I also like the continuous zipper on the Mack pack. Not many I have seen have that.

Ed if you could post some photos of yours that would help us understand the pulleys and the front edge along the mast in yours.

Sue
« Last Edit: September 22, 2016, 02:46:44 PM by Sue Clancy »
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Sue and Brian Clancy
Former owners - 1987 C34 Mk I #272
Home Port - Westbrook, CT

britinusa

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Re: Stack pack pros and cons
« Reply #3 on: September 22, 2016, 03:38:56 PM »

We have the Doyle Cradle Cover (their model of the Mack Pack)

We take the 'nose cone' off prior to hoisting the sail.

I also ease the lazy jacks before hoisting the sail.

We do not have the continuous zip line like the Mack Pack, and wish we did! So much so that I plan on installing one.

Biggest issue? We're getting water inside the pack, it pours out when we start to hoist the sail and dirt builds up where the water  builds up.

Paul
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Paul & Peggy
1987 C34 Tall Rig Fin Keel - Hull # 463

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karista

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Re: Stack pack pros and cons
« Reply #4 on: September 22, 2016, 04:01:03 PM »

I checked out both, the Doyle pack and the Mack Pack last December at the St. Petersburg boat show. They are both well made.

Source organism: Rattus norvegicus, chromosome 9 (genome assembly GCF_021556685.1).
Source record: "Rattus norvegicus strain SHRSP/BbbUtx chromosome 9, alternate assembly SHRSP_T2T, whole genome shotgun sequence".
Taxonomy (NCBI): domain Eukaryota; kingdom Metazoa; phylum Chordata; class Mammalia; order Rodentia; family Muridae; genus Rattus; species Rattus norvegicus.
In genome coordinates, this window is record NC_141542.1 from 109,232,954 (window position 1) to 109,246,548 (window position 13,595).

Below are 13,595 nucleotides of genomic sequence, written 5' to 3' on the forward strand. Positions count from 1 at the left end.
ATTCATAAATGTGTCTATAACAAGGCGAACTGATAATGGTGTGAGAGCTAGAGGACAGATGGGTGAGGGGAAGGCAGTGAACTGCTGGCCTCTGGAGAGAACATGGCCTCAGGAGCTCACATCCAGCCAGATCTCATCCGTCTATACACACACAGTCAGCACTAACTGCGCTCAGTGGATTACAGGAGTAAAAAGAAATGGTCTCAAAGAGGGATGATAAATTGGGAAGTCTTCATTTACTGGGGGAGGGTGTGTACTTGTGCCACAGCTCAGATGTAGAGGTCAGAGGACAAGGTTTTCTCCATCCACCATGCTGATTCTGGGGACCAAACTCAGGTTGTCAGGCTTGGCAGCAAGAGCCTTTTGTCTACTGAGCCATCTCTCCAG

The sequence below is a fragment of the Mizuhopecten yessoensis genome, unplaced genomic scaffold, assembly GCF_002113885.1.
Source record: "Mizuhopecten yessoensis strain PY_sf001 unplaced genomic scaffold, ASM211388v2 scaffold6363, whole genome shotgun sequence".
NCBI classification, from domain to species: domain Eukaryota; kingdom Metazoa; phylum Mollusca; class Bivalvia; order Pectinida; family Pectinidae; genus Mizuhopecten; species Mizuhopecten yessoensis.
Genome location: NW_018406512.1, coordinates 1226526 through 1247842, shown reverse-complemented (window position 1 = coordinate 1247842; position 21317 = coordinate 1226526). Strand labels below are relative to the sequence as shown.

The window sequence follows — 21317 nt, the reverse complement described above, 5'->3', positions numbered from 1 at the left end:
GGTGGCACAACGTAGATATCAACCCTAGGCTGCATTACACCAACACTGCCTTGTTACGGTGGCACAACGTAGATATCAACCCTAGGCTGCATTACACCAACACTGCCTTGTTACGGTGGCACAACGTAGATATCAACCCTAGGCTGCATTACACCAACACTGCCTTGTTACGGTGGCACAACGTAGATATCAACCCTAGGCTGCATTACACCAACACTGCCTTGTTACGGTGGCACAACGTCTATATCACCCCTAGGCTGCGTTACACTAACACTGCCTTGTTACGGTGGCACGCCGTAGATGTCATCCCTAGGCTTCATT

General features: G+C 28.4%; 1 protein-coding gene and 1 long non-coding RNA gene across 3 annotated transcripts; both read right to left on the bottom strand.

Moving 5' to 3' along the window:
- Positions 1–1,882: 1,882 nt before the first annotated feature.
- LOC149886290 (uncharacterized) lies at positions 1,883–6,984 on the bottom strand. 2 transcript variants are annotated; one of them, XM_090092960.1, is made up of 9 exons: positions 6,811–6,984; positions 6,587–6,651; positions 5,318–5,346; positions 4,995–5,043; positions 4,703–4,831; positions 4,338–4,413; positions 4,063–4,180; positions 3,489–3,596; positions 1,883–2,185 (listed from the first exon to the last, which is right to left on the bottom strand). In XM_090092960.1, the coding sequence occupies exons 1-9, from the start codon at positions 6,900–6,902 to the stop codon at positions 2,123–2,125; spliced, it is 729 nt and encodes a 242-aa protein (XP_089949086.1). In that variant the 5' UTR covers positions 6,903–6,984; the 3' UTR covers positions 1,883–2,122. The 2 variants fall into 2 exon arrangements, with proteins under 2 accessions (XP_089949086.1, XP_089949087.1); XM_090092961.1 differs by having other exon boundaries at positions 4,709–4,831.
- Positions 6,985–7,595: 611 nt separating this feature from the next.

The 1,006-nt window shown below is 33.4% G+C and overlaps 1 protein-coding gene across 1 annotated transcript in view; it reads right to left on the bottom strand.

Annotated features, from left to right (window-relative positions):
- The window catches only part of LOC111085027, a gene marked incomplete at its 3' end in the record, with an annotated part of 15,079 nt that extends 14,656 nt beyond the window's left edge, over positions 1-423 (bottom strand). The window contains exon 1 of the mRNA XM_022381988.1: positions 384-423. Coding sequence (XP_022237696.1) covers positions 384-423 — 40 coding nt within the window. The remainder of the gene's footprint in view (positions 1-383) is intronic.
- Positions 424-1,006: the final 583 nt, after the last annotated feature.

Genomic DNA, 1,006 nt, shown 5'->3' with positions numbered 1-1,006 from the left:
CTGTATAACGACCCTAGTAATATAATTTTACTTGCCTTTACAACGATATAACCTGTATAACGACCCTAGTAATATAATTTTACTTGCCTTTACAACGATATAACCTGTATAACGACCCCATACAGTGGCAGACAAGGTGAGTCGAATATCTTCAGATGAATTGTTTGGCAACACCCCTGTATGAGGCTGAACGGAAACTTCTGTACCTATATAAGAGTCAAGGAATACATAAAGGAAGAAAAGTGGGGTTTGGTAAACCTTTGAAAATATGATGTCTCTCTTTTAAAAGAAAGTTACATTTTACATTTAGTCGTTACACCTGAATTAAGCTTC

I elected to buy the Mack pack primarily because  it did not require a loose footed Main, mine is on a rope track on the boom. The Doyle will only fit on a loose mounted main.  The other reason, was the Doyle underside is completely closed, not allowing water to drain out, the Mack Pack is open under the underside allowing the water to flow out. It has a zipper on top that allows for quick closing the pack.
I am very happy with it, and would never go back to the old cover setup.
If you decide on the Mack Pack, and have the standard rig they will have the dimensions, they send out their Rigger to take the measurement for my boat.
Price was approx $900+/- and installation was $300.
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Bernd, 1990- Hull 1012, Tierra Verde, Fl

John Langford

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Re: Stack pack pros and cons
« Reply #5 on: September 23, 2016, 09:35:05 AM »

Thanks to everyone who has contributed so far. a couple of thoughts from the Pacific Northwest.

 We traditionally get a lot of rain during the winter. Having water build up inside the bag would not be good. Some systems install tracks along the length of the boom and have drains every two feet or so. I wonder if the systems that are fastened with slugs in the boom track drain more effectively.

I have seen some systems that have a zipper but leave it exposed to the sun. My experience is that if a zipper that is not protected the cloth material In the zipper will rot in a couple of years.

UK and North also make packs. Both seem to have one continuous zipper. The North system uses slugs in the boom track. I will do some research on them and report back.
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John
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DaveBMusik

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Re: Stack pack pros and cons
« Reply #6 on: September 23, 2016, 07:16:13 PM »

I have a Stack Pack with a rope cord. It is nice to have the main corralled while lowering. It does gather a bit of water. I've wondered about lifting the topping lift a bit to have it drain out the front but had not been a huge issue during our very dry summer.
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Dave Burgess
Water Music
1986 C34 Hull #206, Fin Keel
Yanmar 3YM30
Noank, CT